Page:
E.U. picks little-known politician as bloc's first full-time president
Friday, November 20, 2009
BRUSSELS -- Champions of European unity hoped their new president would be a continental George Washington, a brand name who could pull the European Union closer together and fulfill their dream of a strengthened role for Europe in world affairs.
But after weeks of backroom haggling and private international telephone conversations, the presidents and prime ministers of the 27 E.U. nations on Thursday picked a little-known politician, Belgian Prime Minister Herman Van Rompuy, as the union's first permanent president.
The choice of a conciliator, rather than a bold leader, for the new job suggested the European Union was not ready for the dramatic departure advocated by ardent unity advocates, analysts said. As a result, they added, the United States and other E.U. partners should expect little change in their traditional bilateral dealings with national governments in Europe despite Van Rompuy's addition to the vast Euro-bureaucracy in Brussels.
"Europe is not a country," said Nicolas Véron of the Brussels-based Bruegel institute for European and world economic affairs. Notwithstanding lyrical talk of European unity and joint action on the world stage, he added, the continent's elected presidents and prime ministers showed they were not yet prepared to cede significant new powers to an E.U. figurehead or choose an activist in Brussels likely to vie with national leaders on European policies.
Van Rompuy, 62, a professorial veteran of Belgium's intricate coalition politics, indicated he would be comfortable in a facilitator's role when he takes office Jan. 1. "As president of the European Council, I will listen to every country and make sure every country comes out a winner in every negotiation," he said.
The election of the European Union's first full-time president, along with the appointment of Britain's Catherine Ashton as high representative for foreign affairs, was made possible by ratification this month of a treaty strengthening and reorganizing the political and trade bloc.
The treaty, a watered-down version of an earlier pact rejected as overly ambitious, provided for a permanent president with a 30-month term to give Europe a recognizable face -- in effect, an answer to Henry Kissinger's question of where to call if he wanted to speak to Europe.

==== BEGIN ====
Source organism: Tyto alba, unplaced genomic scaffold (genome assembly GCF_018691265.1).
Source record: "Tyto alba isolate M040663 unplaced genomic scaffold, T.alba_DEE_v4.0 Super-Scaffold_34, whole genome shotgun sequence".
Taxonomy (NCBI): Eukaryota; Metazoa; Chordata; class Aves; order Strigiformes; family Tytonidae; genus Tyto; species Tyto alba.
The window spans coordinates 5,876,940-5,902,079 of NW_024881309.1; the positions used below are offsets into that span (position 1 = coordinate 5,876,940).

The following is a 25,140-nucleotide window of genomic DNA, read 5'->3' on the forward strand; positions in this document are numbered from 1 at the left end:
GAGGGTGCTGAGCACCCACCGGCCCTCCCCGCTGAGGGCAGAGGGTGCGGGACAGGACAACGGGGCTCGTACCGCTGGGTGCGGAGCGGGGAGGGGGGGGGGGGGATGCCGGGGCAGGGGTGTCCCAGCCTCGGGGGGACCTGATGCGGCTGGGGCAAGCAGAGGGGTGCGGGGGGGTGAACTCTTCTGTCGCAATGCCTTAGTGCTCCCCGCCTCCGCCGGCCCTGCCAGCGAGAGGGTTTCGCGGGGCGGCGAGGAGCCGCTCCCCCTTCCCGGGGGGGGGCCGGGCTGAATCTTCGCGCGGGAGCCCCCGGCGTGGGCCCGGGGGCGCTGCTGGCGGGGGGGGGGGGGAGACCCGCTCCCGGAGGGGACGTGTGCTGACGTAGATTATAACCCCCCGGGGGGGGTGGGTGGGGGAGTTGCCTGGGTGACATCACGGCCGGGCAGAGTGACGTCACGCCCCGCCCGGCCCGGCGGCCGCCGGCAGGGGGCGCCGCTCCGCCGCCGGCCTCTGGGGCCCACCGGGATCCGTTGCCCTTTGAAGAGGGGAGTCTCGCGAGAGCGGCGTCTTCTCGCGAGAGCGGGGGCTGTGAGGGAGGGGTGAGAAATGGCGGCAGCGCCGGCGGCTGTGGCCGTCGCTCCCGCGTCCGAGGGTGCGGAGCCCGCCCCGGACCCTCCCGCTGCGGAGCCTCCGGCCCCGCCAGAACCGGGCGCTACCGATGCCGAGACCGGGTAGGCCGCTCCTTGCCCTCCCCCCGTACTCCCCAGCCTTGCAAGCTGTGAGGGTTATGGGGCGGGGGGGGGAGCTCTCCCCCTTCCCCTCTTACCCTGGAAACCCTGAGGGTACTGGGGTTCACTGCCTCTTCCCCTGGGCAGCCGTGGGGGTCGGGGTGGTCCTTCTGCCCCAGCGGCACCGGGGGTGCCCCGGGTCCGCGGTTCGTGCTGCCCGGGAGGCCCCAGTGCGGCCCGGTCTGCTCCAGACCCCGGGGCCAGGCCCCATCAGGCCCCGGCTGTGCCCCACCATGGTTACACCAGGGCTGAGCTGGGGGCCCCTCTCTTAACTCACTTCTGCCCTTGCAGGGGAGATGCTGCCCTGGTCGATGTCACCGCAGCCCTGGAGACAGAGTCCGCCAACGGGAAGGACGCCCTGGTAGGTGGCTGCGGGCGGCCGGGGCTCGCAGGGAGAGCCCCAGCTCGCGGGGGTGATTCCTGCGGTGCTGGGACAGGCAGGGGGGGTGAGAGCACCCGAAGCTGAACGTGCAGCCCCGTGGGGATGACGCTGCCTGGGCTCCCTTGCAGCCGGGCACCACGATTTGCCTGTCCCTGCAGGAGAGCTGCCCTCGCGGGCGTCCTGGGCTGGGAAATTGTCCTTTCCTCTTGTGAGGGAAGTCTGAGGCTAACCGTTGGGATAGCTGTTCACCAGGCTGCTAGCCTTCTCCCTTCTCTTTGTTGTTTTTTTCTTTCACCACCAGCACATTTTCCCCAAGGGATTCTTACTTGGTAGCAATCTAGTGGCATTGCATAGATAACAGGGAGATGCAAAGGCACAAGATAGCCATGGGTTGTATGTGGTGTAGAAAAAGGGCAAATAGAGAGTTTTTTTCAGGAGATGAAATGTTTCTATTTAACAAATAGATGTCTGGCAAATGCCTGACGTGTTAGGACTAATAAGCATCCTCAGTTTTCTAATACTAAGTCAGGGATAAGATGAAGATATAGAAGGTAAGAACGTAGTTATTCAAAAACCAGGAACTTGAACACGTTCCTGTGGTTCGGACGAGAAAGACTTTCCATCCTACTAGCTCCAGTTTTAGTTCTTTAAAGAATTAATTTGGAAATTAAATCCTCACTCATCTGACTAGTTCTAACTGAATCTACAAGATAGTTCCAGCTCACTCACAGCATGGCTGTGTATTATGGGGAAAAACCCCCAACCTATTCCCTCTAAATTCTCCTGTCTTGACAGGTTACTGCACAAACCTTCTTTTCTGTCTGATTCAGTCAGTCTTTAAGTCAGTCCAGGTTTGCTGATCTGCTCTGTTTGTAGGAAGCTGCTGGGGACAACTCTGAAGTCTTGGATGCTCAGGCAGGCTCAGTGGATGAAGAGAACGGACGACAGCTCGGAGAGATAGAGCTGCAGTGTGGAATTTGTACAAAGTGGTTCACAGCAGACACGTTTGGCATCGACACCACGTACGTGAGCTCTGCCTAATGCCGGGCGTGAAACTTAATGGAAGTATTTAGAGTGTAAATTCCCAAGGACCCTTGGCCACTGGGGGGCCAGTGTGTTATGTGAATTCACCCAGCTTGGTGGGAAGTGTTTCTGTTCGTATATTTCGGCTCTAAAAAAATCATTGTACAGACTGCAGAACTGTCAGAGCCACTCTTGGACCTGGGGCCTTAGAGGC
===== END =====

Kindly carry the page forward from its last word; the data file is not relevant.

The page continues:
Leaders of the 27 E.U. nations have so far assumed the role of part-time bloc president on six-month rotations, which produced mixed results depending on the energy and clout of whoever had the rotation. It fell on the current president, Swedish Prime Minister Fredrik Reinfeldt, to navigate the bloc through what turned out to be a difficult decision on the full-time post.
Former British prime minister Tony Blair quickly emerged as the early favorite, particularly among those pushing for a greater voice for Europe in places such as Washington and Beijing. The media-savvy Blair was well known, supporters argued, and had personal standing with leaders worldwide.
In addition, his candidacy was being pushed by the British government, which traditionally has dragged its feet on European integration. Having Blair at the helm, his backers said, would make British officials more amenable to further unity efforts, such as the project to mount an effective E.U. defense organization alongside NATO.
But opposition to Blair flared almost immediately, particularly among smaller countries such as Belgium and Luxembourg that have been the most ardent advocates of increased integration. Britain has refused to use the European currency, the euro, they noted, and remained aloof from the common European visa. Moreover, Blair offered warm support for the Bush administration's 2003 invasion of Iraq, which was opposed by most Europeans and their governments.
As a result, attention veered toward figures of less status but more flexibility, such as Van Rompuy or Prime Minister Jan Peter Balkenende of the Netherlands. Both were hailed as able negotiators likely to reconcile competing national interests and sail the European Union on a smooth course -- without, however, boosting its place in world affairs.
Vaira Vike-Freiberga, a former president of Latvia, put forward her candidacy, which was backed in particular by those who complained that few women held E.U. positions of authority. Another small-nation champion, Prime Minister Jean-Claude Juncker of Luxembourg, also declared his interest.
With the field opened up, however, a raft of competing interests among the E.U. nations' leaders complicated the negotiations, leading Reinfeldt to complain that he was having trouble getting his colleagues to agree on anything in all the horse-trading. The balancing act included small vs. large countries, left vs. right political leanings, and nations favoring unity vs. those leery of integration.